Friday, August 22, 2014

Raising Funny Kids 44: Ma Mignonne

Ma mignonne

A une Damoyselle malade

Ma mignonne,
Je vous donne
Le bon jour;
Le séjour
C'est prison.
Puis ouvrez
Votre porte
Et qu'on sorte
Car Clément
le vous mande.
Va, friande
Da ta bouche,
Que se couche
En danger
Pour manger
Si tu dures
Trop malade,
Couleur fade
Tu prendras,
Et perdras
Dieu te doint
Santé bonne,
Ma mignonne.

Marot's seemingly simple poem is charming as it is disarming. What is made simple is invariably that which only a master of a given craft can present for our amusement. 

Marot's poem in English (this literal translation by D. Hofstadter, whose magnum opus Le Ton beau de Marot is indispensable if one seeks to delve deeper into this poem), lacks the beautiful rhyming couplets (AA, BB, CC), the carefully scrutinized and chosen wording, and the musical nature which the French original offers. 

For those who do not speak or who cannot faithfully read in French, the eloquence of this poem cannot be fully appreciated - though it can be internalized. If one speaks French, this poem is delight to the senses. 

Originally penned in October 1527 for a future queen, Jeanne d'Albret de Navarre, it is one of my favorite poems, intimately speaking to my experience of being a mother. 

Queen Jeanne d'Albret de Navarre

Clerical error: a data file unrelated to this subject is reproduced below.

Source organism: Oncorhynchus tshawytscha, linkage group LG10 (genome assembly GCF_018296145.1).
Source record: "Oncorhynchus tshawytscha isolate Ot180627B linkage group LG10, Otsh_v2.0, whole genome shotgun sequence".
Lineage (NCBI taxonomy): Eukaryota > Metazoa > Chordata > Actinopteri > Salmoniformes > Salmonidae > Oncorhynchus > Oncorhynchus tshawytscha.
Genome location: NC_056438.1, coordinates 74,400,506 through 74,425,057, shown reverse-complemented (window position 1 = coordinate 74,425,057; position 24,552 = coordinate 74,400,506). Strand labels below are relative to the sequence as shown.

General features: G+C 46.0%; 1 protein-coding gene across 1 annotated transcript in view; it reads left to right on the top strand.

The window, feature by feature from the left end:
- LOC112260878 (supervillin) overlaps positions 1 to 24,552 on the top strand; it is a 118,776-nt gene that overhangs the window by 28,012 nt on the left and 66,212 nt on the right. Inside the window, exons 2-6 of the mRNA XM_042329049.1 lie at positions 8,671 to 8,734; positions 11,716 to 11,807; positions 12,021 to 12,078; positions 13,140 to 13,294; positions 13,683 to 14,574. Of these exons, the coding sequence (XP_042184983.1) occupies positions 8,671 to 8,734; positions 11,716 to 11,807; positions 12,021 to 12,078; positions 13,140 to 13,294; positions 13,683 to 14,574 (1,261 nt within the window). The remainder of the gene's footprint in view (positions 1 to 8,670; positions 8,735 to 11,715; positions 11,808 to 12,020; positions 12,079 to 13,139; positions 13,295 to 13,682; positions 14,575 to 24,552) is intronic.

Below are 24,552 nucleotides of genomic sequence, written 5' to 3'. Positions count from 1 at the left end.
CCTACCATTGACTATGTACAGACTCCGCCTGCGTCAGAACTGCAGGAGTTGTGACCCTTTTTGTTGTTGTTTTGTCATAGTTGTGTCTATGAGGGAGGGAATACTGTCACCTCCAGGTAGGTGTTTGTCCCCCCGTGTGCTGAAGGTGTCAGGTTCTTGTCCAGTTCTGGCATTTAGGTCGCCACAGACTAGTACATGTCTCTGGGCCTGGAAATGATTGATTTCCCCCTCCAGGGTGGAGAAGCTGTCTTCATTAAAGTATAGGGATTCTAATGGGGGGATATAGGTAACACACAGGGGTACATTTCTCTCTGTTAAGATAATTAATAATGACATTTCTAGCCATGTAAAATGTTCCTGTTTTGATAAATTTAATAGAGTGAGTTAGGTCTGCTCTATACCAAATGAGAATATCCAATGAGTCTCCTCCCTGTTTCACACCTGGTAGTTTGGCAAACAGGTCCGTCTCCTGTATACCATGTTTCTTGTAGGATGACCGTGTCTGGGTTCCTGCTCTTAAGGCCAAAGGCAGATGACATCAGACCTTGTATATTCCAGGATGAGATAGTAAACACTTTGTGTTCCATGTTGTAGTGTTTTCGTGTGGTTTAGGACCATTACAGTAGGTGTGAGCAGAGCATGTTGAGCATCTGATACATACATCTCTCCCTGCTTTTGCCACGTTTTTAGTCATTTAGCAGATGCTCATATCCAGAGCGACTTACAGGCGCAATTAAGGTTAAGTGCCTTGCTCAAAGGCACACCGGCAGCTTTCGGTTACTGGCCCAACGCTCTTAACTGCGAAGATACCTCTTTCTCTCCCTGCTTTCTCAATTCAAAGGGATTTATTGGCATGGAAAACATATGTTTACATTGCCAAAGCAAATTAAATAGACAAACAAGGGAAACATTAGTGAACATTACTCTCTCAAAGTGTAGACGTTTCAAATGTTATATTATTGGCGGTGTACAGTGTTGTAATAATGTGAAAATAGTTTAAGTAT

François Clouet

To a Sick Damsel

My sweet,
I bid you
A good day;
The stay
Is prison.
Then open
Your door,
And go out
For Clément
Tells you to.
Go, indulger
Of thy mouth,
Lying abed
In danger,
Off to eat
Fruit preserves;
If thou stay'st
Too sick,
Pale shade
Thou wilt acquire,
And wilt lose
Thy plump form.
God grant thee
Good health,
My sweet.

Marot's poem is refreshingly whimsical, notably respectful, and appropriately personal for court artist to bequeath a young child of noble birth. 

Transporting ourselves to a village in France, dans le sein du beau Quercy, near the old Pont Valentré whose stony towers and stately arches stand astride itself, cradling a little town once called "Divona" by a tribe once called "Cadourques", we recognize the precarious aftereffects when a child of noble birth fell ill. 

We can also transport ourselves to a space where softness of manner and eloquence of tongue is the transitional divide between our humanity and the nobility of spirit. For those who are moved by the arts of the prophets, who seek beauty as a companion, who soar on wings that carry the mind to the threshold of its imagination, who delight in charm and gaiety and who speak a similar language, this is one of those poems that serve us, a nice accompaniment to life - and parenthood.

This poem is a delight to recite aloud. When one wishes to express a sincere fondness for youthful innocence, few poems reach the pinnacle of Marot's verses. When read faithfully, the inflection carries with it a sweet-sounding, mellifluous tone, but to be read masterfully, it must be read from one's personal connection with or subjective memories of childhood in conjunction with one's intimate relation to childhood as a caring, nurturing adult. 

In raising funny kids, one must first raise happy children. Happiness is found on an individual level and nearly always includes an element of beauty for inspiration. The beauty found in Marot's poem is one such nicety that can be shared in the intimacy known by a very simple word: home.

Ma Mignonne, the title I prefer, is a beloved poem that can be passed down for generations, just as it has been for over half a millennium.

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